Pritzker said the Department of Commerce is the nation’s go-to data agency, and announced several important steps the agency is taking to ensure it harnesses the power of this information.
“We are a startup as ‘America’s Data Agency,’ but the Department of Commerce has the tools necessary to develop, test, and grow the next phase of the open data revolution,” Pritzker said. “To demonstrate our firm commitment to this task, we are announcing today that we will hire the department’s first-ever Chief Data Officer.”
Additionally, the department’s International Trade Administration launched its “Developer Portal” toolkit to simplify the process of finding and using trade and investment data, and is creating a data advisory council of private sector leaders to serve as advisers to the government.
Pritzker also said the department will hold an American Community Survey Wednesday in San Diego, to learn how American Community Survey data is used and how the department can better prioritize its funding.
On the economic importance of open data, Pritzker cited a McKinsey study that found open data in seven sectors would unlock more than $3 trillion to the global economy, and $1 trillion to the United States alone, by creating products and improving health care, job training and education, for example.
“Today, our department is releasing a report on the value of federal government statistical programs, driving home a similar message,” Pritzker said.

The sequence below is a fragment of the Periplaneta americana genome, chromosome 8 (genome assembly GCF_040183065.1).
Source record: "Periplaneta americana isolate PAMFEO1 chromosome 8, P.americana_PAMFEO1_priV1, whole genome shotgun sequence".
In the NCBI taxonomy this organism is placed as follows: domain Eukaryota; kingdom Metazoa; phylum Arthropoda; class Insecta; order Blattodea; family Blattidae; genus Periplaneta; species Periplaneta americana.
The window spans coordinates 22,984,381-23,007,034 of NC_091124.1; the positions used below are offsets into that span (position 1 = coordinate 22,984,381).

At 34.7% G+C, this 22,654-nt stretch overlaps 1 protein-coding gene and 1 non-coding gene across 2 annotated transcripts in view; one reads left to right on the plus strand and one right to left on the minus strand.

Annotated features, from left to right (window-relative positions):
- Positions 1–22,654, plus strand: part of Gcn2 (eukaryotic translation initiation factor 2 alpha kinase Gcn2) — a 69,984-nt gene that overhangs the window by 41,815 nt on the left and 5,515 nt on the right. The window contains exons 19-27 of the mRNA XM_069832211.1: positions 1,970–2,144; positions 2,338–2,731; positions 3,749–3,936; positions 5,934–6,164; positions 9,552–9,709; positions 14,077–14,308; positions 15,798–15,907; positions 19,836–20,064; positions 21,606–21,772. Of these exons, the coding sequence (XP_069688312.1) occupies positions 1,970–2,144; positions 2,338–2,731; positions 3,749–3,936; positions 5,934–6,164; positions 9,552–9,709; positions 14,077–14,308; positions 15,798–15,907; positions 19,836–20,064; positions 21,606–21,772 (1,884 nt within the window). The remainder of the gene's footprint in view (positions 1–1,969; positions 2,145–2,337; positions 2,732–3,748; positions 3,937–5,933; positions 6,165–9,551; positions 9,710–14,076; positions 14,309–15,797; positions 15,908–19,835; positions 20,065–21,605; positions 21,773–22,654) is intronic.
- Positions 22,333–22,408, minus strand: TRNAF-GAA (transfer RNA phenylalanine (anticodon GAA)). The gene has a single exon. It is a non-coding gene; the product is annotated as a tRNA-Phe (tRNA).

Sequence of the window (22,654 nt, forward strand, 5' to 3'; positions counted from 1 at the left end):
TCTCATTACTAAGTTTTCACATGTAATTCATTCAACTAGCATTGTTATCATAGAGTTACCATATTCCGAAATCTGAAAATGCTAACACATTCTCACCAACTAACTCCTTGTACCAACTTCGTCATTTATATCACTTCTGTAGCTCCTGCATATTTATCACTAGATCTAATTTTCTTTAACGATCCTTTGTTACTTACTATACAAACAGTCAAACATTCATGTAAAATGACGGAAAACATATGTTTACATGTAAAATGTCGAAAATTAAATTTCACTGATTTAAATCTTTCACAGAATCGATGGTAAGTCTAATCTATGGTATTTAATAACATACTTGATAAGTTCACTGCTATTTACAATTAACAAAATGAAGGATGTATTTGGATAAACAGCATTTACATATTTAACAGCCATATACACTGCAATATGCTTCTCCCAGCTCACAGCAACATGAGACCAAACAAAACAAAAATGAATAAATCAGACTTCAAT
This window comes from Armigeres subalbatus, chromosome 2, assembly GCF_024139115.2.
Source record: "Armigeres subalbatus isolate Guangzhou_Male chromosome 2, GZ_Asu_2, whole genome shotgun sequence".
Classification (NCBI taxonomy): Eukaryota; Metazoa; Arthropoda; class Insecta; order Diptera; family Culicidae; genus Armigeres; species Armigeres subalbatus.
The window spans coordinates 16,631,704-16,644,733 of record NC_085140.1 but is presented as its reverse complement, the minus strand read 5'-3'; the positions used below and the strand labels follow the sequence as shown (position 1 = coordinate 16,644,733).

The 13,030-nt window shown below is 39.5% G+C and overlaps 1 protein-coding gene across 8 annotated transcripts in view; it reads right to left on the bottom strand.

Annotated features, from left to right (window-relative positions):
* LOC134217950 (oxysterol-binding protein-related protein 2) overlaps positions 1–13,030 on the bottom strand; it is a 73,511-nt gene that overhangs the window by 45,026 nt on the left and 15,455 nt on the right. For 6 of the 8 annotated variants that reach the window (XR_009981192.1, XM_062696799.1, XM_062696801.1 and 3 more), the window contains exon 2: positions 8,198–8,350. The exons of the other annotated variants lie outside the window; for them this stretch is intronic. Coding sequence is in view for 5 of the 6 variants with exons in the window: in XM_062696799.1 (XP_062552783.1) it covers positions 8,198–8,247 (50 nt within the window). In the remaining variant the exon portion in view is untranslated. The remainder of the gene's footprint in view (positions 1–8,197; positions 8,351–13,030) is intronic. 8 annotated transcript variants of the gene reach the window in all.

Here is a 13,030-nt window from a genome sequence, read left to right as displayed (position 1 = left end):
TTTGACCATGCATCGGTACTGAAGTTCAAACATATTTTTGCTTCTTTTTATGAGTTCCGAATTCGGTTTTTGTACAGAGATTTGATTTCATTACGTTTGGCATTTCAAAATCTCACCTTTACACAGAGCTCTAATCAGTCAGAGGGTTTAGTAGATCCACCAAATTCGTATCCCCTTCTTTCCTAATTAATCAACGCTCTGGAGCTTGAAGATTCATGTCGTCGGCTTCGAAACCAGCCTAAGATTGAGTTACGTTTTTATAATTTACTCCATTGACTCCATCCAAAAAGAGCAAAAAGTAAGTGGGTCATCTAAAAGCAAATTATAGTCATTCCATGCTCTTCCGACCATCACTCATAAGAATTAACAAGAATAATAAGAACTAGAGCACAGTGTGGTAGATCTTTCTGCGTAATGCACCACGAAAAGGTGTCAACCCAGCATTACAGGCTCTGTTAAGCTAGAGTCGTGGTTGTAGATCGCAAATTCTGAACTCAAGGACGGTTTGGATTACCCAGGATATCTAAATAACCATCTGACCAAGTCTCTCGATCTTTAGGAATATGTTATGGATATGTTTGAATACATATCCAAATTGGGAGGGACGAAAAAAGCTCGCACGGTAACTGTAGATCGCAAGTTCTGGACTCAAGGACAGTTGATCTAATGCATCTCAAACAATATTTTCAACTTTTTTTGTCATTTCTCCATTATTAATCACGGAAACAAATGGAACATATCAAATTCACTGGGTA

“Our data inform decisions that help make government smarter, make businesses more competitive, make citizens better informed about their own communities — with the potential to guide up to $3.3 trillion in investments in the United States each year.” Decennial Census and American Community Survey data alone guide $400 billion in federal spending annually.”
Pritzker emphasized the added value doesn’t come with a large price tag. The federal government’s cost amounts to 3 cents per person per day to collect and disseminate statistical data.
In addition to the economic benefits of more widespread use of data, Pritzker said its public safety uses are also important.
“We saw the life-saving power of data last Nov. 17 in Washington, Ill., as an F4 tornado was bearing down on the area,” she said. “It was a Sunday, and hundreds of residents were sitting in church.
"Their cellphones started receiving alerts and text messages about the approaching storm from the National Weather Service, a division of the National Oceanic and Atmospheric Administration, which is a part of the Commerce Department.
“Church staff led everyone to storm shelters; they waited as they heard the tornado roll by. Once the worst was over, all of the people in those churches had survived. Many of their homes and businesses were damaged or destroyed, but they were safe. Tragically, only one person died, which, of course, is one too many.”
Thanks to data gathering and dissemination, average tornado warning times have tripled from five minutes 25 years ago, and accuracy has nearly doubled, she said.
“Put simply, today there are more people alive in Washington and elsewhere because we analyze data quickly and we get it out to the people who need it,” Pritzker said.